Last updateFri, 10 Jul 2020 9am

Governor bears brunt of bus fare backlash

A demonstration against last week’s 36-percent increase in city bus and light train fares got out of hand last Friday, resulting in several arrests amid accusations of excessive use of force by police officers.

pg1cThe protest at the Plaza Universidad Tren Ligero station was one of several staged on the weekend following Jalisco Governor Enrique Alfaro’s announcement of the fare increase days earlier.

The altercation ensued after protestors stormed the below-ground city-center train station and tried to allow passengers to pass through to their trains without payment.

The fare increase from 7 to 9.50 pesos has provoked a furious response from many areas of civil society. Low-paid workers just cannot afford such high fees, it is argued. Critics point to Monterrey and Mexico City, where subway fares are set at 4.50 and 5 pesos.

Several of the protestors involved in the Plaza Universidad melee suffered light injuries in the fray, although all were later released from custody.

The Jalisco Commission for Human Rights signaled that it will investigate the circumstances of the detentions.

Opposition political parties denounced the heavy-handed response of the police.

“It is clear that the unjustified increase in tariffs has upset the population, but the repression and detention of protesters won’t help a future dialogue; it will just add more fuel to the fire and transform a local problem into a national one,” said Verónica Juárez Piña, coordinator of the Party of the Democratioc Revolution (PRD) in the federal Chamber of Deputies.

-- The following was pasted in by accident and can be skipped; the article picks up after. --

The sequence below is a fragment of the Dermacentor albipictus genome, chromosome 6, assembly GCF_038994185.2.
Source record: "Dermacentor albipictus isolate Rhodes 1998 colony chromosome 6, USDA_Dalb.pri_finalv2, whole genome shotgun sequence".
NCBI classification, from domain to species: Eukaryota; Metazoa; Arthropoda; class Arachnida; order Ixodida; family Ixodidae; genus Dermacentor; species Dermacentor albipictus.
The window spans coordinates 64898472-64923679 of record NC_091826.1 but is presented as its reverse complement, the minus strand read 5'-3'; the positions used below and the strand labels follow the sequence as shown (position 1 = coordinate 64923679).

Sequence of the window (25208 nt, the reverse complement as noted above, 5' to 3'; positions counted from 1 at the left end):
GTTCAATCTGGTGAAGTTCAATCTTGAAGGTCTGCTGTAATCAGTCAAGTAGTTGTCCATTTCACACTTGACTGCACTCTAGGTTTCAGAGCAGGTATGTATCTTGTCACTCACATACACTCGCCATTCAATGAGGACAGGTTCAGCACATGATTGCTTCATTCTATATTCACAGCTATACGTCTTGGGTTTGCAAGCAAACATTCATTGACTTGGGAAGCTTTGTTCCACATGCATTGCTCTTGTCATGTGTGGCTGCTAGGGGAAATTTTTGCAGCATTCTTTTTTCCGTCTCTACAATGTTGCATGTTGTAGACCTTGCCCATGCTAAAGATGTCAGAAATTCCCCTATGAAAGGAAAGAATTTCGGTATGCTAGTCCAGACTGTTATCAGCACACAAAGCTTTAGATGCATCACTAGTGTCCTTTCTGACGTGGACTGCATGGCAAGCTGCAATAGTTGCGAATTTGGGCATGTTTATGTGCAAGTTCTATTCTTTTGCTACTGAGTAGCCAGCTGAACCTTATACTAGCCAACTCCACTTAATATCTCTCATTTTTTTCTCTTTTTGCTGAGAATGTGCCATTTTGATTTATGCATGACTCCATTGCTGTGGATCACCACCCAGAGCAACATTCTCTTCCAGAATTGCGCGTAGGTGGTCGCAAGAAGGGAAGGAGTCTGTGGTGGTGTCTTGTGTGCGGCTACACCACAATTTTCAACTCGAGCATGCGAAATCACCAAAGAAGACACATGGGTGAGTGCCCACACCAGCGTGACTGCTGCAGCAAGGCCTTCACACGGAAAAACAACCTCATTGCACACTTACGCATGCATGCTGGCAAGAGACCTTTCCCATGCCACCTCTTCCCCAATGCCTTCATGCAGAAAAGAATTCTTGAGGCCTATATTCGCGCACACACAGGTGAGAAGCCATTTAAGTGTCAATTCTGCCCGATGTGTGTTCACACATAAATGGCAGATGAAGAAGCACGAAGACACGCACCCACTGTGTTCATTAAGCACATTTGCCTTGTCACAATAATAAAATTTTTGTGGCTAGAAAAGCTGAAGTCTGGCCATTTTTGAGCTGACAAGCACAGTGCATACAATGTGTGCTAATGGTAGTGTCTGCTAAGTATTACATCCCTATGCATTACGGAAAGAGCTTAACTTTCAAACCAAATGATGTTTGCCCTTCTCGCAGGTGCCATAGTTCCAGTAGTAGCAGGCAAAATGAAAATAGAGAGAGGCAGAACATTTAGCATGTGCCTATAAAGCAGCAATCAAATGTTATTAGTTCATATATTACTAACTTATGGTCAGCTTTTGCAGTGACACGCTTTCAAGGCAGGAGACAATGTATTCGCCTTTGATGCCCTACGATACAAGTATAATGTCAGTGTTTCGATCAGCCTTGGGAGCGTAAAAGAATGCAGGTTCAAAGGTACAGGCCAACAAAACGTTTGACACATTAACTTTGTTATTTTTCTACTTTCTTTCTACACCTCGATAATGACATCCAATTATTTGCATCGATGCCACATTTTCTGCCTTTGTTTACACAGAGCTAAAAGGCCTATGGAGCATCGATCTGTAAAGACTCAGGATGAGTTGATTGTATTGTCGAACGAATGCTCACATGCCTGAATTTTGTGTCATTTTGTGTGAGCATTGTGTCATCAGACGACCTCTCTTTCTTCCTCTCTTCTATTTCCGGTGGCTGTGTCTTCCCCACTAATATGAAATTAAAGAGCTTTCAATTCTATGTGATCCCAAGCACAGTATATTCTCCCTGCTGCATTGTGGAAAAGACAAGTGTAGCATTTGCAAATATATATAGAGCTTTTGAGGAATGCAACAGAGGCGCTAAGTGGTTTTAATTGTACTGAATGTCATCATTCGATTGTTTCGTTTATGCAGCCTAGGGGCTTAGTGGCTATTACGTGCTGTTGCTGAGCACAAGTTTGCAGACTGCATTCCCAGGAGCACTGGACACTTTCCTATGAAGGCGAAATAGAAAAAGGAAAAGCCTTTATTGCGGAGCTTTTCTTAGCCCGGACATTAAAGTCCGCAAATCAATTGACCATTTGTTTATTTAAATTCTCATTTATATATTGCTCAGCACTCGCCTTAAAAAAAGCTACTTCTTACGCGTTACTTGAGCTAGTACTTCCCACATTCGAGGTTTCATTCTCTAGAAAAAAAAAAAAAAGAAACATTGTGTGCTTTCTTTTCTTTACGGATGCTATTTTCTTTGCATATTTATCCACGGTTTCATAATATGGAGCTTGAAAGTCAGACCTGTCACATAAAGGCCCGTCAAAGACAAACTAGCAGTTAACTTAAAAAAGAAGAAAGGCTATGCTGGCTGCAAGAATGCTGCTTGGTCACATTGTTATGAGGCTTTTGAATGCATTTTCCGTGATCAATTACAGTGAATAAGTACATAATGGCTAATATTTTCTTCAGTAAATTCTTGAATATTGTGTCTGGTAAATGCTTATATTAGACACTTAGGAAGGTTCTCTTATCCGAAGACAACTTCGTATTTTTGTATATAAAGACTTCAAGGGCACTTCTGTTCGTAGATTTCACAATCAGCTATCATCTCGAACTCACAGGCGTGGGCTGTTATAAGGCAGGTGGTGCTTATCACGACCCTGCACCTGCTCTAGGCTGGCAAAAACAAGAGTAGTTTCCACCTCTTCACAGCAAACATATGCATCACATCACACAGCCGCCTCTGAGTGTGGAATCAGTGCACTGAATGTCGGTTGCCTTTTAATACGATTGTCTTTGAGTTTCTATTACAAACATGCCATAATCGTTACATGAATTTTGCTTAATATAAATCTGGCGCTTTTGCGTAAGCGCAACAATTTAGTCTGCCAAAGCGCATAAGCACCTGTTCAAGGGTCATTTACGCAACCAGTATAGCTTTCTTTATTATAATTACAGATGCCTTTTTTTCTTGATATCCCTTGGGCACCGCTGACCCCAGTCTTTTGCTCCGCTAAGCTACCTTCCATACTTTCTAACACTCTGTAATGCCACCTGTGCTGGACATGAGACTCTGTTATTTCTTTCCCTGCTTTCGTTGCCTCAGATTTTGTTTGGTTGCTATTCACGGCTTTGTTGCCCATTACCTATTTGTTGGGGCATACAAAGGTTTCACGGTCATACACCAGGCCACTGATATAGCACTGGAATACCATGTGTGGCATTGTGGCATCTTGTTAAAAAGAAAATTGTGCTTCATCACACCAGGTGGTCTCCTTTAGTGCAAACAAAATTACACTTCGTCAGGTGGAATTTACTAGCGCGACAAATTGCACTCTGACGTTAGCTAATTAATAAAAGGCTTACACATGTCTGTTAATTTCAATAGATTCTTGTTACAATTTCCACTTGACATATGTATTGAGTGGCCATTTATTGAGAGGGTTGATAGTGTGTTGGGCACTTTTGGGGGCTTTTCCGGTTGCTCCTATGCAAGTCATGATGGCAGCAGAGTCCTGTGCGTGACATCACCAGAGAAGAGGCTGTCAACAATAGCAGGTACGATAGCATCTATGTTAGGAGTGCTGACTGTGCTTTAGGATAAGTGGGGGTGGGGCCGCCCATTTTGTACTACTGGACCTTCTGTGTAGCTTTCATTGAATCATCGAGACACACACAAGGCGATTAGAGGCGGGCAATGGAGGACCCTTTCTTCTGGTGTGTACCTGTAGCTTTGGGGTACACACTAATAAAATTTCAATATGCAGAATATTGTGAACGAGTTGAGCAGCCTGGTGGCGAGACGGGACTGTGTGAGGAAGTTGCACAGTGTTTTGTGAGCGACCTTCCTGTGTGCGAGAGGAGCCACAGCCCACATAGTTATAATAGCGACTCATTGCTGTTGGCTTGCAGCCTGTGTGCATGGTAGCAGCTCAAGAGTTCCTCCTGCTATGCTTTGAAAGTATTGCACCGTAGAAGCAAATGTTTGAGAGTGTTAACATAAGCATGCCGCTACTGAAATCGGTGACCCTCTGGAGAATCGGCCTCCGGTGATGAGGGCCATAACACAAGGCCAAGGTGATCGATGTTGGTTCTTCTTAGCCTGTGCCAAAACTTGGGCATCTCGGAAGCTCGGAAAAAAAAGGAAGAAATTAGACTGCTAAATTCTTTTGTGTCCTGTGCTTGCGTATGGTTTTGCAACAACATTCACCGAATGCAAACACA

Protestors last weekend also staged demonstrations outside the State Government Palace in the city center, and Alfaro’s official residence, the Casa Jalisco. Protestors at the latter demonstration kicked the door to the residence and rattled window bars, demanding that Alfaro come out and face their wrath.  He did not appear.

pg2The governor, however, later issued a statement defending his decision to raise fares, noting once again that the decision was approved during the previous administration by a committee comprised of representatives from all walks of society, including universities.

Alfaro said that since he has been in office his government has taken big steps to “bring order” to Guadalajara’s chaotic bus network. Within four months, he noted, all buses will use a prepaid system that will offer discounts for students, senior citizens and the physically disabled.

Alfaro said the program to replace old buses with new ecological models will continue through next year.  He also noted that since the last fare hike, diesel fuel costs have risen by nearly 50 percent, while the Tren Ligero (subway) is paying almost double for its electricity.

Alfaro also pointed out that the hike does not affect all bus routes, noting that ones without a new “ruta empresa” designation (supposedly guaranteeing a higher quality of service) will not charge the higher fee of 9.50 pesos per ride.  However, Alfaro added that he expects all of the city’s 137 bus routes to be certified as rutas empresas by the end of the year.

Defending the role of police officers in last Friday’s altercation, Alfaro stressed that while the public is free to protest, his administration “will not tolerate violence and vandalism.”


Instead of calling for more protests, the new political organization Futuro, spearheaded by former independent lawmaker Pedro Kumamoto, has convened a meeting next Saturday to gather signatures for an initiative to present to Congress that would subsidize fares in order to “protect” the most vulnerable members of society, as well as students.

Nonetheless, the protests seem likely to continue. Students have planned another march against the tariff hike on Saturday, August 3.  It is scheduled to start in the Plaza Rojo (Juarez and Federalismo) at 5 p.m.

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